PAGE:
3 promising signs for the future of graduate employment
Posted: October 23, 2013 at 3:29 pm | Author: Chris Davies
A hundred thousand 16- to 24-year-olds unemployed, 49 per cent of graduates never gaining a graduate level job, and half of employers saying that graduates lack vital work-ready skills – bleak reports abound and yet we see at least three signs that point to a promising future for graduate employment.
With employers keen to find ways to access to the widest possible talent pool and universities knowing that their survival depends on creating better employment outcomes for their graduates, this is quite possibly the best of times for graduates looking for work.
We have seen a noticeable shift in effort with both sides actively looking for ways to create better opportunities for vocational training. It places graduates in a favourable position to get the help they need.
Sign 1: More employers and universities are working together, better.
We have seen a renewed determination from employers to work more effectively with universities to help graduates develop the skills they need for employment. Universities and employers have been working together for years but with little progress and often with both sides feeling that the other should do more. Recent research from City & Guilds shows that more than half of the employers surveyed would like to be more involved in developing qualifications to build a stronger link between education and business needs, and almost 80 per cent of employers believe that work experience is essential to get young people ready for work.
Sign 2: More programmes to help graduates become work-ready.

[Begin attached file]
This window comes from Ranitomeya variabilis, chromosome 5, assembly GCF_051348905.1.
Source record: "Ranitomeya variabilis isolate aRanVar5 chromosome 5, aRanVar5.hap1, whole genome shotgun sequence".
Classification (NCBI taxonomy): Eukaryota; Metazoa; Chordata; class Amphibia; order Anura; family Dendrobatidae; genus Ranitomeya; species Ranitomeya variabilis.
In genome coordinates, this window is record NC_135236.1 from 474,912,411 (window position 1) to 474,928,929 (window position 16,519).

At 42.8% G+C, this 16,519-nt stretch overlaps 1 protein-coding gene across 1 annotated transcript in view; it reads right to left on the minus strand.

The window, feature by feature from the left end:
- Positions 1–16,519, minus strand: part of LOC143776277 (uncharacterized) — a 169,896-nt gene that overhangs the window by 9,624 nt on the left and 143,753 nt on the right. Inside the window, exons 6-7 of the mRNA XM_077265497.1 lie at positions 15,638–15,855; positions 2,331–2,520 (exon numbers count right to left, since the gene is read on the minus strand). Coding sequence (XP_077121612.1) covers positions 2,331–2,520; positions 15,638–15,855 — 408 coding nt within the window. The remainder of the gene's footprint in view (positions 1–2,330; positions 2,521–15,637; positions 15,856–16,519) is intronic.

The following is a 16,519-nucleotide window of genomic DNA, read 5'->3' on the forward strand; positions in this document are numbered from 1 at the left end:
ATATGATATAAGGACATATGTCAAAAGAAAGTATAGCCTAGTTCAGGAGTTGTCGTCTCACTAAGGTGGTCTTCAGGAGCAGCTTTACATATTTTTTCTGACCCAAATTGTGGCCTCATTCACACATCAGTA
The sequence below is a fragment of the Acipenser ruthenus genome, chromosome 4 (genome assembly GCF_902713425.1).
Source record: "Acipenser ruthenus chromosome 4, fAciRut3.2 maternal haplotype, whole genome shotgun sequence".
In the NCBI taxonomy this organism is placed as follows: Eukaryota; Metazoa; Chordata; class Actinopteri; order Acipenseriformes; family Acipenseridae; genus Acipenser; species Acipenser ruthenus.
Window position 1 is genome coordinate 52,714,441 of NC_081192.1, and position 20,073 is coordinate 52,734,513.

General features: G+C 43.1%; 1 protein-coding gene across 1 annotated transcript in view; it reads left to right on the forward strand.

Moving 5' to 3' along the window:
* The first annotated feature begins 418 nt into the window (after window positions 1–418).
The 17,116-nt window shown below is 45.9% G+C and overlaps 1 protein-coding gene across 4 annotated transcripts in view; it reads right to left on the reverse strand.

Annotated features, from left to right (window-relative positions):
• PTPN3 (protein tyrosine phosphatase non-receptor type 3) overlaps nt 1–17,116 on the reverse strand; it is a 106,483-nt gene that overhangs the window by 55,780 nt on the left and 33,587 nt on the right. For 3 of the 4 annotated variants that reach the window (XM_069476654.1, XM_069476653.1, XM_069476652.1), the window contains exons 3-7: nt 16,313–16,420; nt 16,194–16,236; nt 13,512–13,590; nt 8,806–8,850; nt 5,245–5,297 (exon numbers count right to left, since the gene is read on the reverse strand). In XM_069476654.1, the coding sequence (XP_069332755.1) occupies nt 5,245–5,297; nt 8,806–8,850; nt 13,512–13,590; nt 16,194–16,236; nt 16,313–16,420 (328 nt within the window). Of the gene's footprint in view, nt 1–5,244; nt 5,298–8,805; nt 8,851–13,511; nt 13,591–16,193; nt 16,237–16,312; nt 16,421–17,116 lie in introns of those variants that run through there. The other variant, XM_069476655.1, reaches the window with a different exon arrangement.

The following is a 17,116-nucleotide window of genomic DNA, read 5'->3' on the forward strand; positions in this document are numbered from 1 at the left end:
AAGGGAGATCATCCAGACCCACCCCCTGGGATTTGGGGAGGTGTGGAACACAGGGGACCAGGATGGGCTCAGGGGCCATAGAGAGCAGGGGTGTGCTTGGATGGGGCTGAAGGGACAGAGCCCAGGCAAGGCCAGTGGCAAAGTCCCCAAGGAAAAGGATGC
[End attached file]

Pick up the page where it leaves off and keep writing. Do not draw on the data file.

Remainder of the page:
This is leading to an increase in the number of programmes to help improve the quality and range of ways young people can acquire the skills they need. One of these is the Financial & Legal Skills Partnership’s (FLSP) Graduate Foundation College (GFC), aimed at those who have graduated but are still struggling to secure full time employment. The GFC gives initial training to graduates before a three-month internship at a financial advisory firm and is part funded by the UK Commission for Employment and Skills (UKCES). There are also virtual programmes like GetInGetOn, a programme that enables young people to find out more about the financial services and to develop the skills and knowledge that employers want via e-career mentors. Another would be the University of East London whose careers centre are doing some rather innovative things to help Graduates into jobs.
Sign 3: More and better quality internship training programmes
Another promising sign is better quality internships. This week, the FLSP joined the call for companies to pay greater attention to the benefits that can be created by paid internships. They said more companies, including SMEs, are looking at creating internships opportunities. This is particularly good news for graduates and could change the face of internship training where this method gaining the experience you need to get a job is no longer looked upon as the poor cousin of the graduate programme. Just a few weeks ago during a gathering of universities and employers this question around quality paid internships was also raised. Employers and recruiters are saying that if we are serious about helping graduates to skill up then we need to create an internship culture that can meet their needs.
“If every company took just one apprentice or intern, it would instantly address the youth unemployment level, which is still unacceptably high,”
“It would also help companies to adequately plan for growth in a recovering economy, buoyed by talented young people with sights set on success.”
Liz Field, CEO of the FLSP
We are pretty confident that activity in these three areas will increase as firms and universities look for ways to solve the problem around graduate recruitment. It is in the interests of both sides to work together to create opportunities for graduates to develop the employability skills they need. This can only spell good news for the future of graduate employment.
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